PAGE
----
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Lost Letters from Vienna

Sue Course

$32.95

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WILD DINGO PRESS
01 November 2019
Biography; Memoirs
In 1977, Sue Course discovered a box of airmail letters in the dark recesses of a cupboard, written in German.

Her German was rusty, but she could see that most were from her parents and grandparents and were written from the time of the Nazi invasion of Vienna in 1938. The letters revealed a gripping tale of their war and that of their extended family, the stories of those who escaped and eventually resettled across the globe, and their experiences in that process.

The story was fleshed out through the later discovery of diaries and far-flung family members' war memoirs. For Sue's family, their entitlement to be a part of Viennese society and a citizen of the Austrian nation itself was lost when the Nazis annexed her country.

Sue was just four when she arrived in Australia with her family, too young to appreciate the penurious circumstances of their life at a time where German-speaking foreigners were viewed as 'enemy aliens', and where there was little immediate opportunity for non-English-speaking professionals to find respect or employment in their professions. Antipodean life was a far cry from the genteel experience of being raised in Vienna, and this story documents superbly the displacement, dislocation and immense struggle for those who have had to flee their countries, with its destructive consequences: loss of identity, culture, career, family and social networks, or any acknowledgement of value to the host society.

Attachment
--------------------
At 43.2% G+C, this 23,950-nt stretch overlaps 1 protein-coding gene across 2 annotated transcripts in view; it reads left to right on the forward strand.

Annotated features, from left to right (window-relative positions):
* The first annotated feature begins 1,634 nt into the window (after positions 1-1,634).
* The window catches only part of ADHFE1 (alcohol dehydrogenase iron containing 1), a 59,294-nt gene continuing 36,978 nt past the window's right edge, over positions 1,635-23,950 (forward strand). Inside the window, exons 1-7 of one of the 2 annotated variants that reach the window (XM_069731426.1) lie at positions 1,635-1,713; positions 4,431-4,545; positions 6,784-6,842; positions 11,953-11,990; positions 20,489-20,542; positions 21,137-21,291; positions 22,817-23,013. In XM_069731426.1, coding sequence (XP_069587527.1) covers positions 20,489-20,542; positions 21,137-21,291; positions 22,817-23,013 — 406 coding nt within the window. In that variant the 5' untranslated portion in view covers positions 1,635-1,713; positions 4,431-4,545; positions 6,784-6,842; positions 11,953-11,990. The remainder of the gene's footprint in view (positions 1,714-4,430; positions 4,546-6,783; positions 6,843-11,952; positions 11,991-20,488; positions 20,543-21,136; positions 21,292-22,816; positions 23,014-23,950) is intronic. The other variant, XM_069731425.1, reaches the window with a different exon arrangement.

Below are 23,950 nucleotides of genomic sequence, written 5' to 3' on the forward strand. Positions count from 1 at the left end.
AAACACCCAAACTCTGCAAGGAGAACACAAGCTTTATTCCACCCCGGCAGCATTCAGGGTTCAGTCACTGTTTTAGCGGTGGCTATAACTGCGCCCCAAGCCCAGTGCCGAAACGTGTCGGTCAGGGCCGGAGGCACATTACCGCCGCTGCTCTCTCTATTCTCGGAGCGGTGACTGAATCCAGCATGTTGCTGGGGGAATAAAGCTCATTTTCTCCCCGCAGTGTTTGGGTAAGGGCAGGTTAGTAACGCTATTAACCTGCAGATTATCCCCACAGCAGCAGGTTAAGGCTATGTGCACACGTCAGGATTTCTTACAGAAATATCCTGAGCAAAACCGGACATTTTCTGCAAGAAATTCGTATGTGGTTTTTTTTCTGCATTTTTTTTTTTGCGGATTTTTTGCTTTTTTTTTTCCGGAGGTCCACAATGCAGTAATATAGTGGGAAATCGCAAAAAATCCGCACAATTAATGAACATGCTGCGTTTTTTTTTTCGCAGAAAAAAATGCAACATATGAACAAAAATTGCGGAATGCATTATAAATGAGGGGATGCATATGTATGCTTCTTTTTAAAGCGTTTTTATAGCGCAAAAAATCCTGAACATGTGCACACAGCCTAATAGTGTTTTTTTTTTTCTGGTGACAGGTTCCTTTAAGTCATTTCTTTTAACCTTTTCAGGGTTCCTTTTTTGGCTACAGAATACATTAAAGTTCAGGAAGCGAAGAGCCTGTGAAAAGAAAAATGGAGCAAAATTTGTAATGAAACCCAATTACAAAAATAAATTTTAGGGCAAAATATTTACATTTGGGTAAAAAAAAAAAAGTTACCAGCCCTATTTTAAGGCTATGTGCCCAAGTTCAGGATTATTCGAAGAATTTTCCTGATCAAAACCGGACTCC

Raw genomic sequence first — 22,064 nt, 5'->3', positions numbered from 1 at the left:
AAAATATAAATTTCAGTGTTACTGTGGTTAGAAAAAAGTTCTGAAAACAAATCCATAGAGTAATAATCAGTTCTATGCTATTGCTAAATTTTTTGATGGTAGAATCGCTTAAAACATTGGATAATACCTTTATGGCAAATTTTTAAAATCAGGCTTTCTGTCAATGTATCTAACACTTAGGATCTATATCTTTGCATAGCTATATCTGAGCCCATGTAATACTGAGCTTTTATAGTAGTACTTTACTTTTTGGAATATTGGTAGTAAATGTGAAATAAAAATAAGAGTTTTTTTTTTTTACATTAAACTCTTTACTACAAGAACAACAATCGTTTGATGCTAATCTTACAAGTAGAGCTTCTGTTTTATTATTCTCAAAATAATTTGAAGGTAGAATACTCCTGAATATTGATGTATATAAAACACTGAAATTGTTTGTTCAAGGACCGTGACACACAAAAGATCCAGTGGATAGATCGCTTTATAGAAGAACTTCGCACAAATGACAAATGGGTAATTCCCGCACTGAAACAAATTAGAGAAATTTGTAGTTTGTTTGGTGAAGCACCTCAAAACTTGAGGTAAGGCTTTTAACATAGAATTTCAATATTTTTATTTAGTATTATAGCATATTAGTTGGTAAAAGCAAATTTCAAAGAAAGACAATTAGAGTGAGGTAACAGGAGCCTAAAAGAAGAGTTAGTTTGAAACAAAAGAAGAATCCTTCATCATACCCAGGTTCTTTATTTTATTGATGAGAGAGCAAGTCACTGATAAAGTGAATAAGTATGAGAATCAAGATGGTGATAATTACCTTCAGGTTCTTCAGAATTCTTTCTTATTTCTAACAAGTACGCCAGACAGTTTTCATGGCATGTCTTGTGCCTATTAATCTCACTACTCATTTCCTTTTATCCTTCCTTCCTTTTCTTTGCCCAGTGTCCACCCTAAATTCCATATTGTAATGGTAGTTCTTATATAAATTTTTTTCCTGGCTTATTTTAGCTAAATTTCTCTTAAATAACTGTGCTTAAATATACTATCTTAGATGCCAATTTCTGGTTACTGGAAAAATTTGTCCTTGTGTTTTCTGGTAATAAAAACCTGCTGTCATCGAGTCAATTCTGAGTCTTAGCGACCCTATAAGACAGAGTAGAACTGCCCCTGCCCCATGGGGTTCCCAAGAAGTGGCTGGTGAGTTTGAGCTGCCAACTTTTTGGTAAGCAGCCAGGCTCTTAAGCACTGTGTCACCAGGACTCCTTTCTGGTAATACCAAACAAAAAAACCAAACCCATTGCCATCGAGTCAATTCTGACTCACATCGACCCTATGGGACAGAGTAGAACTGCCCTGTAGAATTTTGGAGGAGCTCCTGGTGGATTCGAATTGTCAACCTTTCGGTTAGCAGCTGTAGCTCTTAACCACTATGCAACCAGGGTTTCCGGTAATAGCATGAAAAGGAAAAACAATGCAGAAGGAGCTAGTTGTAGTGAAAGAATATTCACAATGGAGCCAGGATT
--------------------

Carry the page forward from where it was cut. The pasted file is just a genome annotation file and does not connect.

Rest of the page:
By:   Sue Course
Imprint:   WILD DINGO PRESS
Country of Publication:   Australia
Dimensions:   Height: 234mm,  Width: 153mm, 
ISBN:   9781925893052
ISBN 10:   1925893057
Pages:   250
Publication Date:   01 November 2019
Audience:   General/trade ,  ELT Advanced
Format:   Paperback
Publisher's Status:   Active

Reviews for Lost Letters from Vienna

Lost Letters from Vienna evokes several different epochs: the grand life of wealthy Jewish families in Vienna before the First World War; the coming of the Nazis and the desperate efforts to find a way out; and life as refugee immigrants in Melbourne. Sue Course's story parallels, in many ways, that of my own family; but by weaving it into candid accounts of her personal life and those of her relatives, she has written a lively and engaging book. - Peter Singer AC, Professor of Bioethics, Princeton University and University of Melbourne Sue Course's book is a unique insight into the discrimination and suffering of generations of Jewish families in Europe in the first half of the 20th century. It is drawn from 86 years of letters between members of her family who fled the Nazis and sought refuge in four continents. As one of the last remaining members of the migrant Jewish families born in pre-war Vienna, Sue tells a refugee family's story of love, heartbreak, death, amazing escapes, hard work, success, love and ultimately happiness and fulfilment. - Michael Smith, former editor, The Age


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